Working out is one of the best stress busters on the planet. But, the flip side is also true—and for many people, fitness can be seriously anxiety-inducing.
I’ve experienced both sides of that coin. Fitness used to be a huge part of my life; I ran five days a week, did a race at least once a month, and even finished all 26.2 miles of a marathon. But, then…well, life happened.
Over the past two years, I got engaged, bought a house, moved to a new city (and state!), planned a wedding, and took on a truckload of new clients in my business. It’s been a crazy few years, and with everything going on, fitness fell to the bottom of my priority list.
I’ve been trying to get back into running, but after such a long break, I can barely run a 5K. Plus, the anxiety I feel around my diminished fitness makes it really hard to lace up my shoes and run. (Although I will say, having my Aaptiv trainer in my ear once I hit the pavement has definitely made things easier!)
Whether you’re just getting started with a fitness routine or you’re coming back after a long (or, in my case, very long) break, it can be challenging to push through your anxiety and find your groove. Challenging, but not impossible.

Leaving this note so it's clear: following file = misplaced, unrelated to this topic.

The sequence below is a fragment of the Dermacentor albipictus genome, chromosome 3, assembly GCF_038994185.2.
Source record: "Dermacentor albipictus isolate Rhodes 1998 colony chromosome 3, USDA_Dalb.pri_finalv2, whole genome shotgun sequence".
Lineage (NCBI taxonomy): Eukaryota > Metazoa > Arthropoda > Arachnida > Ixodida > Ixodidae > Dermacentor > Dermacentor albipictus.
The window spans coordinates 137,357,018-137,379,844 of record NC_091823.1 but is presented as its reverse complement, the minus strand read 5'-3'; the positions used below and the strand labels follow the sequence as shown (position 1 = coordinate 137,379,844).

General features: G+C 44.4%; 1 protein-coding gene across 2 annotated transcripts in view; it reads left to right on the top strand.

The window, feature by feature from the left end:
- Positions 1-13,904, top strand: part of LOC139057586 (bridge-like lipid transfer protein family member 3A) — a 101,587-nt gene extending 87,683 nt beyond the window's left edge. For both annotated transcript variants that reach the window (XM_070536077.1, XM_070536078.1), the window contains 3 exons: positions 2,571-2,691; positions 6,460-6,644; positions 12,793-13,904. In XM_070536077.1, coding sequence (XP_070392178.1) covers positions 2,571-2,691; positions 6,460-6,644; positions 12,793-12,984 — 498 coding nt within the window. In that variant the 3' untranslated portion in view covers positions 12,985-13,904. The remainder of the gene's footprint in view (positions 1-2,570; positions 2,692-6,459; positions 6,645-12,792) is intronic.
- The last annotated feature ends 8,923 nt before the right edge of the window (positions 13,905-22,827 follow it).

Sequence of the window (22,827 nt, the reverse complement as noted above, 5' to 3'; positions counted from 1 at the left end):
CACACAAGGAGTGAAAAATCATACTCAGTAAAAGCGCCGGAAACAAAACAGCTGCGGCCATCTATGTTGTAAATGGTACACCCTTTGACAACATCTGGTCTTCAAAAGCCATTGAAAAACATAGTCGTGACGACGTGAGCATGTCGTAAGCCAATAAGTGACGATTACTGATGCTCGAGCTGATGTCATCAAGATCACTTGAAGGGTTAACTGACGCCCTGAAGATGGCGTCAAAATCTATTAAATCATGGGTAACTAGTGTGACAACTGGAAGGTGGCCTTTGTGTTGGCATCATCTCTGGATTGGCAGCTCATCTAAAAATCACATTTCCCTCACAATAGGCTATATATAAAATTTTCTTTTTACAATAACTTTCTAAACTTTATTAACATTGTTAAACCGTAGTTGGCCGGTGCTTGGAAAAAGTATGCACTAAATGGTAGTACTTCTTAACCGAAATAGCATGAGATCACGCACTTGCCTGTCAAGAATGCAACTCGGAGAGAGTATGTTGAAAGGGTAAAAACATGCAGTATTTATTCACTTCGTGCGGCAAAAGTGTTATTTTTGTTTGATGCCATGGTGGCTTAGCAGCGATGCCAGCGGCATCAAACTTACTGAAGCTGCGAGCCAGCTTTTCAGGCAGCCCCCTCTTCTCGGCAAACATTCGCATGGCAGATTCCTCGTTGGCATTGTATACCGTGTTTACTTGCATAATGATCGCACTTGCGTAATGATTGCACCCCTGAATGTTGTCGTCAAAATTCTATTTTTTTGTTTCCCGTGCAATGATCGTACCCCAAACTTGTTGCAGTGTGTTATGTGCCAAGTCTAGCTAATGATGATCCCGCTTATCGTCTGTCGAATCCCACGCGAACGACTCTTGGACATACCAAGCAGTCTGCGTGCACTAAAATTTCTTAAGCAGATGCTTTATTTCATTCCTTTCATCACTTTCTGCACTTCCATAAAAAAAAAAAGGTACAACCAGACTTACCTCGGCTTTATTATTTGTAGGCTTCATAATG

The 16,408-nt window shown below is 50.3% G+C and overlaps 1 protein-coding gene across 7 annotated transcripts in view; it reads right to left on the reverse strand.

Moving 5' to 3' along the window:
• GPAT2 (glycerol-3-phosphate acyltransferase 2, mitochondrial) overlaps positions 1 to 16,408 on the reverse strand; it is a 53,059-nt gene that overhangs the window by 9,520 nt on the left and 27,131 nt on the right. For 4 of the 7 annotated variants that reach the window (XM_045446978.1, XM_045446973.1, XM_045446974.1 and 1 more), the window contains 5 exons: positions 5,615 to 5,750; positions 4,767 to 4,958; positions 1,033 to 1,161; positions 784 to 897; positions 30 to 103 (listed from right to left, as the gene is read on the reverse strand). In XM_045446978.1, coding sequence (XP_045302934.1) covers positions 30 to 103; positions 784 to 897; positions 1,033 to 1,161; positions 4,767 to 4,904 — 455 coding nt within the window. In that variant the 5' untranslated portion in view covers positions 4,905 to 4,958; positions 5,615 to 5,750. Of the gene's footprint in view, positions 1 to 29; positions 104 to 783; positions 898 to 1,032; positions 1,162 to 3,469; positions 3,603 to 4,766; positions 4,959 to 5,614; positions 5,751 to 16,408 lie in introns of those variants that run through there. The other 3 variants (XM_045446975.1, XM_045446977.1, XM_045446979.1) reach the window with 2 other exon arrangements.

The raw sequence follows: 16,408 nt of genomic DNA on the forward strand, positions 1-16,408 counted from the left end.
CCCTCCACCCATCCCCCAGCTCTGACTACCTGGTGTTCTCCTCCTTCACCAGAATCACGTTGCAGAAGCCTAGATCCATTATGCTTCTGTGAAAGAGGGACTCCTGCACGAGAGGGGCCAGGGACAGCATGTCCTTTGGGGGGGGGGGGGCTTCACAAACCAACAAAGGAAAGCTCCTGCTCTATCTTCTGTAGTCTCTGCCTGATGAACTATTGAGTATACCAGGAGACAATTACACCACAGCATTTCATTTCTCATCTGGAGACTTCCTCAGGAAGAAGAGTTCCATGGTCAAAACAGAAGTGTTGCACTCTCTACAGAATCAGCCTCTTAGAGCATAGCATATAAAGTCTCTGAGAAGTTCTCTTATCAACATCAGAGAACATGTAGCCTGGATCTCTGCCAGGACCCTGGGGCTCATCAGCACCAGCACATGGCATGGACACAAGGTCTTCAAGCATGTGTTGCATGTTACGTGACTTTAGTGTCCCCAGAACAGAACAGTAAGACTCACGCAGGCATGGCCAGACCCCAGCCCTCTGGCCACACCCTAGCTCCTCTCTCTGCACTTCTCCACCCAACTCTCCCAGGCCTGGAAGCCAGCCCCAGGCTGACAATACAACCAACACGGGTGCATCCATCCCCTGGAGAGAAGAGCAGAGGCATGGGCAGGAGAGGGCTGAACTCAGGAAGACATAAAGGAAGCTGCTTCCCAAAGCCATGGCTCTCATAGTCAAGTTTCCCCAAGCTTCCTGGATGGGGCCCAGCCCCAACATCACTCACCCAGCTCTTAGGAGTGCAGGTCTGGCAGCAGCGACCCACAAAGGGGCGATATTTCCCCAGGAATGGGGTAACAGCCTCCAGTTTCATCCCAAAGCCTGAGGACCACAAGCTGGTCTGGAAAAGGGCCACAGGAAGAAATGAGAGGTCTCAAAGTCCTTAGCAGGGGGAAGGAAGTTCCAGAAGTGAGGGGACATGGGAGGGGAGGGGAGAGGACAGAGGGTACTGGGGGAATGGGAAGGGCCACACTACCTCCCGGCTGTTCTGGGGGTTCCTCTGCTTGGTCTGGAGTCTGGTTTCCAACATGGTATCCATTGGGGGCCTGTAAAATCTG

Here are a few expert tips on how to get over your fitness anxiety, get back on track, and start enjoying the stress-busting benefits of your sweat sessions:
Start off slow
Start off with something as small as three to five minutes per day, adding time as you get more comfortable with meditating.
Stop putting pressure on yourself…
One of the biggest factors at play in fitness-related anxiety? The pressure you put on yourself.
If you’re brand new to fitness—or you’ve been out of the game for a good chunk of time—you can’t expect yourself to run ten miles, bench press 200lbs, or crank out 300 squats in a row. And putting pressure on yourself to do so can give you a serious case of anxiety (not to mention put you at an increased risk of injury).
“[Fitness] isn’t an overnight game,” says Fitness Trainer Jared Hamilton. “Too many people get anxious about fitness because they’re in such a hurry, and [they are] trying to mitigate time and patience.”